Dark Carousel, by the great Christine Feehan, is a paranormal romance that features lifemates as its overarching trope.
It is a thrilling paranormal romance filled with smoking sex scenes and lots of psychological tension.
There is so much I want to say about this book, but I think this is as good a place as any to start.
What is a lifemate?
For me, it is a bond between two souls, in which neither have very much choice.
The two interlocked souls are lost without the other.
This paranormal romance is all fantasy. But I believe in soulmates in real-life.
You can see it in elderly couples.
They hobble along the streets slowly, helping each other along.
When one of them dies, it is not long before the other follows. Their heart breaks. They’ve lost the other half of themselves.
There isn’t anything they can do about it. They suffer until they eventually follow the other.
I know what you’re going to say. I’m being idealistic. They’re old. They are going to die anyway.
Not true. When we give our hearts, it can’t be taken back. The other person takes it with them. It is both a wondrous and terrifying thing.
Lifemates feel the connection in their bones. It is not a conscious decision. They think of their mate whether they’re awake or asleep.
A deep spirituality links them together.
Neither soul can resist it. And that is how it is for Charlotte and Tariq.
The Warrior Woman
Charlotte Vintage has no problem facing danger, even when she is not completely sure of the nature of the peril.
But rest assured, as Charlotte can see into the past just by touching an object, she usually has a pretty good idea.
Together with her friend Genevieve and her niece Lourdes, she has been running from danger for too long.
All three of them are doing the best they can to protect themselves, until they meet Tariq.
The predator who cannot feel until he finds his lifemate
Tariq is Carpathian. I haven’t read any of the other books in this series, but if you haven’t either, then you don’t need to worry.
Everything is explained.
A Carpathian without his lifemate slowly descends into darkness the longer he spends looking for his lifemate. And as more time passes, he loses his ability to experience emotions. What a horrible existence!
So when Tariq sees Charlotte in his nightclub, experiences her familiar perfume, and knows in his bones that she is his lifemate, he is more than eager to claim her.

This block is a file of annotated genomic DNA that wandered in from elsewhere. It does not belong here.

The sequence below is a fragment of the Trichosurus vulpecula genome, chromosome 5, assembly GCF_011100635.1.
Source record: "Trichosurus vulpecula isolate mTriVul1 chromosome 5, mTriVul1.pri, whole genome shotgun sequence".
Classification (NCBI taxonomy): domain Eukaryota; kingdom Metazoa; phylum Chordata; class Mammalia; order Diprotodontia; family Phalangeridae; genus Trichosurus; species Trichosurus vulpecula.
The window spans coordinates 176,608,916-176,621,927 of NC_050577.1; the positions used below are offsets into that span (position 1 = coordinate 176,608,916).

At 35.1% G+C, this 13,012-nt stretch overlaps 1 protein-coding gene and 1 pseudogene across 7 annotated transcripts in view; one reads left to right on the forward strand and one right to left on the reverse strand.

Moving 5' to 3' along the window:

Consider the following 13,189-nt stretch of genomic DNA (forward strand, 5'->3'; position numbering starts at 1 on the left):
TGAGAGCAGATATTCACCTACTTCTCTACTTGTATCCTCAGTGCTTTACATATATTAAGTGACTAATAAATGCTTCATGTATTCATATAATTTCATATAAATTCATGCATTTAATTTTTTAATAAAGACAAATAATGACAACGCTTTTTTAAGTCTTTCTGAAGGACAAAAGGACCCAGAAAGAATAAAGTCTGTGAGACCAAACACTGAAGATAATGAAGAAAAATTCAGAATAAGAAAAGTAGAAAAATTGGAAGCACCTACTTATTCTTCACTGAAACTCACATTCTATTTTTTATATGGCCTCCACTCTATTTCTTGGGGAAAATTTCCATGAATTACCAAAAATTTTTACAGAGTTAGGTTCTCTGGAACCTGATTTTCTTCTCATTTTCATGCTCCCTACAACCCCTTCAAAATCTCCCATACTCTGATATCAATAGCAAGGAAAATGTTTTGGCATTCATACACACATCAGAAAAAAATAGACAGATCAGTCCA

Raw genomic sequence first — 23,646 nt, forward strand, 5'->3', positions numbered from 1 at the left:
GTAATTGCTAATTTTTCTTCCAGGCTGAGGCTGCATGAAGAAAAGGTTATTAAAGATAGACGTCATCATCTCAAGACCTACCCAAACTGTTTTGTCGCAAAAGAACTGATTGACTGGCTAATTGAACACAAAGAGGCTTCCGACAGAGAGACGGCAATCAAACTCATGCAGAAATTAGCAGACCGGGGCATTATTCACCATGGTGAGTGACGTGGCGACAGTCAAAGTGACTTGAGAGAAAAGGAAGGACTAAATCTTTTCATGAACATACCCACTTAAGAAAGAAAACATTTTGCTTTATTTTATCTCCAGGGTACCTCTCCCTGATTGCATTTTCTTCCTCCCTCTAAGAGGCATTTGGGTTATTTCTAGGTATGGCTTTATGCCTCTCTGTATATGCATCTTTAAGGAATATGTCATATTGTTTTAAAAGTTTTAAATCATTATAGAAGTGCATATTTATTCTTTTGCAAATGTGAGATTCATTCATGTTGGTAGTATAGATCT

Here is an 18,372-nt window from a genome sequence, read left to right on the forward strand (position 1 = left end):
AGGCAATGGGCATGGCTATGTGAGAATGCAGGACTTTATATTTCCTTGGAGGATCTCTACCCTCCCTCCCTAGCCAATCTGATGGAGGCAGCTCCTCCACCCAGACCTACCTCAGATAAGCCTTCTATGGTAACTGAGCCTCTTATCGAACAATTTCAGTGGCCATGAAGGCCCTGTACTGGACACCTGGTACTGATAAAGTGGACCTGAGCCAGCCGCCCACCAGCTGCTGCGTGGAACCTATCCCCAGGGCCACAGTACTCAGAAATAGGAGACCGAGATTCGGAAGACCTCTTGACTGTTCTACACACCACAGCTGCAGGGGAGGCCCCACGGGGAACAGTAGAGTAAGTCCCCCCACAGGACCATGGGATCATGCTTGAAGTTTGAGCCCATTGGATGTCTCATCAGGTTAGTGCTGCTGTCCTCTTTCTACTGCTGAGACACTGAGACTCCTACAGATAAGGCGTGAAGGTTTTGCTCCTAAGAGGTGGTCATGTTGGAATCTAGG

But there is one problem.
Charlotte is a woman running from men who would use a woman, abuse her, kill her, and throw her away. She’s also the type of woman who can’t be ordered into obedience, as a Carpathian lifemate should expect to be.
So there are a few teething problems along the way, but slowly Charlotte realizes that there is absolutely no one else in the world for her except Tariq.
Tariq is very sweet, but when all the niceties are swept away, he is Carpathian and he is a predator.
There are a few points in the story where Tariq is quite rough with Charlotte.
If you’re the sensitive type, I would skip over some of the sex scenes.
Personally, I don’t have a problem with this as long as it is consensual, and at all times, it is. So, for me, rough play is just that, rough play.
But again, it depends on your tolerance.
Changes in Point of View
I found Feehan’s book to be impeccable.
Romance is one of the few genres where some think that head-hopping is acceptable in fiction. I disagree.
But I wouldn’t describe the changes in point of view (POV) in this book as head-hopping or a POV breach.
Feehan changes POV within scenes intentionally.
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When the change occurs, she could have easily put in a scene break, and this would have been perfectly acceptable, but Feehan only uses a scene break twice in the whole book.
For the most part, she changes point of view and continues without breaking. I suspect that she is trying to avoid interrupting the reader, who is immersed in the scene.
I wouldn’t describe this as unintentional head-hopping, which might be characterized by one sentence or paragraph being written in one POV and the next being written in another, before changing back again in quick succession.
In the worst cases, head-hopping occurs within the same paragraph or even the same sentence.
I didn’t find this in Feehan’s work. It feels as though the point of view changes are controlled and intentional.
I guess, critics of romance use this to argue that romances are poorly written.
I argue that when these POV changes are done well, the writer avoids interrupting the reader, who feels as though they are experiencing a movie without breaks.
I’ll stop gabbing about POV now.
If you love the idea of falling for your true love quickly and hunting vampires, this is the book for you.